Ness is back full throttle with Social Distortion after spending two years promoting his first solo efforts, both of which came out in 1999. “Cheating at Solitaire” mixed Ness originals with covers of songs by Bob Dylan and Hank Williams, while “Under the Influences” was a full album devoted to classic and obscure country and rock songs Ness grew up loving.
His renewed enthusiasm for being back at the helm of Social D reflects his wider enthusiasm about life at 39, something he never expected to feel when he was an angry young teen.
“‘Let’s face it, we never thought we’d live past 25 or 30,” Ness says, sitting in one of the only rooms in the 1923 Orange County house that he’s restoring that is not draped in dropcloths in preparation for painting. “At the speed and rate we were going, nothing could last long. So when I was 17, I wasn’t thinking about a career or earning a living doing this. If we got a free case of beer after playing a show, we felt like kings.”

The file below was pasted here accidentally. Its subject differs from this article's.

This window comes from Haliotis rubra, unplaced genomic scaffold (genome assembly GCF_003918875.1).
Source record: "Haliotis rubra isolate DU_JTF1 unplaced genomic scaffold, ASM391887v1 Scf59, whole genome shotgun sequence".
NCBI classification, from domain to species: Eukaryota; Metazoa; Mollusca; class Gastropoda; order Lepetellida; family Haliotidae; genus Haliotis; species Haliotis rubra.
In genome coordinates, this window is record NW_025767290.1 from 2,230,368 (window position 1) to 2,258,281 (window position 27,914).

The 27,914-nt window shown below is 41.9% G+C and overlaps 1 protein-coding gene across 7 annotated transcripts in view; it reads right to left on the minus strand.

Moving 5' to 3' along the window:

The yin-yang causes for his outlook as he approaches middle age are his family--wife Christina and their two young sons--and the loss in 1999 of his best friend and longtime musical partner, Social D rhythm guitarist Danell. Unlike so many punks whose self-destructive habits caught up with them, Danell was otherwise healthy and fit when he suffered a fatal brain aneurysm in his driveway while preparing to move his wife and young son to a new house they’d just bought.
Danell’s death “really drove it home” how fragile life is, Ness says. “My wife could go to the market and get killed in a traffic accident. Something could happen to my kids. You never know.”
That spurred Ness to put as much passion into his family as he always has into his music. It also changed his approach to living.
“It used to be ‘Live fast, die young and leave a beautiful corpse,’ ” Ness says. “Now I want to live to be 100. I don’t want to leave my kids without a dad.”
And scotch any thoughts that Ness plays dad only when it suits his schedule as a rock ‘n’ roller. Last season, he was assistant coach for one son’s Little League team; this year he’s taking the boys to swimming lessons and has enrolled himself in a surf camp after one of them was bitten by the surf bug.
“I take being a father very seriously. I don’t have a lot of models for what to do as a parent,” he says half apologetically, then smiles recalling his turbulent childhood, “but I have a whole lot of models of what not to do.”